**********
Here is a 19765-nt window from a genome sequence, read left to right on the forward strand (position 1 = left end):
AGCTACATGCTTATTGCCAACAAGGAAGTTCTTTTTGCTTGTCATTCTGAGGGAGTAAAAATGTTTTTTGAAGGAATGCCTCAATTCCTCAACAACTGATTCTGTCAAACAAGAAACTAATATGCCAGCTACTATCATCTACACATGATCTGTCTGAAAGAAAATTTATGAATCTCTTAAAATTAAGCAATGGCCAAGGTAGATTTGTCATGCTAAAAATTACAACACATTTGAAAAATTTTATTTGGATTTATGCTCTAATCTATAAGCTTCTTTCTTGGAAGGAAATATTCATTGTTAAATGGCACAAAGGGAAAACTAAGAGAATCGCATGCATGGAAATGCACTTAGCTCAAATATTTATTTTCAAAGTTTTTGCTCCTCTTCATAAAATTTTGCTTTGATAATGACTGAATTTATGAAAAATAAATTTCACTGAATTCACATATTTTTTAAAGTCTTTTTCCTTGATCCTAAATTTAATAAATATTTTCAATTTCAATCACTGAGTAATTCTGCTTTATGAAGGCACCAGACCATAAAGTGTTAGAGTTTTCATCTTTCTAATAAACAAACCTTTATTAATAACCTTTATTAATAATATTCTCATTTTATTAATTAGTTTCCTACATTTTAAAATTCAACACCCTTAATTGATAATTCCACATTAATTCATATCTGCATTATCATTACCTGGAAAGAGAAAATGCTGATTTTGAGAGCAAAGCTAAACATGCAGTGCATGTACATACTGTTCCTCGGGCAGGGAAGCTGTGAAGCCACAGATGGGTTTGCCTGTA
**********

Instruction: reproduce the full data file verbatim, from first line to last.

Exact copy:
Here is a 19765-nt window from a genome sequence, read left to right on the forward strand (position 1 = left end):
AGCTACATGCTTATTGCCAACAAGGAAGTTCTTTTTGCTTGTCATTCTGAGGGAGTAAAAATGTTTTTTGAAGGAATGCCTCAATTCCTCAACAACTGATTCTGTCAAACAAGAAACTAATATGCCAGCTACTATCATCTACACATGATCTGTCTGAAAGAAAATTTATGAATCTCTTAAAATTAAGCAATGGCCAAGGTAGATTTGTCATGCTAAAAATTACAACACATTTGAAAAATTTTATTTGGATTTATGCTCTAATCTATAAGCTTCTTTCTTGGAAGGAAATATTCATTGTTAAATGGCACAAAGGGAAAACTAAGAGAATCGCATGCATGGAAATGCACTTAGCTCAAATATTTATTTTCAAAGTTTTTGCTCCTCTTCATAAAATTTTGCTTTGATAATGACTGAATTTATGAAAAATAAATTTCACTGAATTCACATATTTTTTAAAGTCTTTTTCCTTGATCCTAAATTTAATAAATATTTTCAATTTCAATCACTGAGTAATTCTGCTTTATGAAGGCACCAGACCATAAAGTGTTAGAGTTTTCATCTTTCTAATAAACAAACCTTTATTAATAACCTTTATTAATAATATTCTCATTTTATTAATTAGTTTCCTACATTTTAAAATTCAACACCCTTAATTGATAATTCCACATTAATTCATATCTGCATTATCATTACCTGGAAAGAGAAAATGCTGATTTTGAGAGCAAAGCTAAACATGCAGTGCATGTACATACTGTTCCTCGGGCAGGGAAGCTGTGAAGCCACAGATGGGTTTGCCTGTA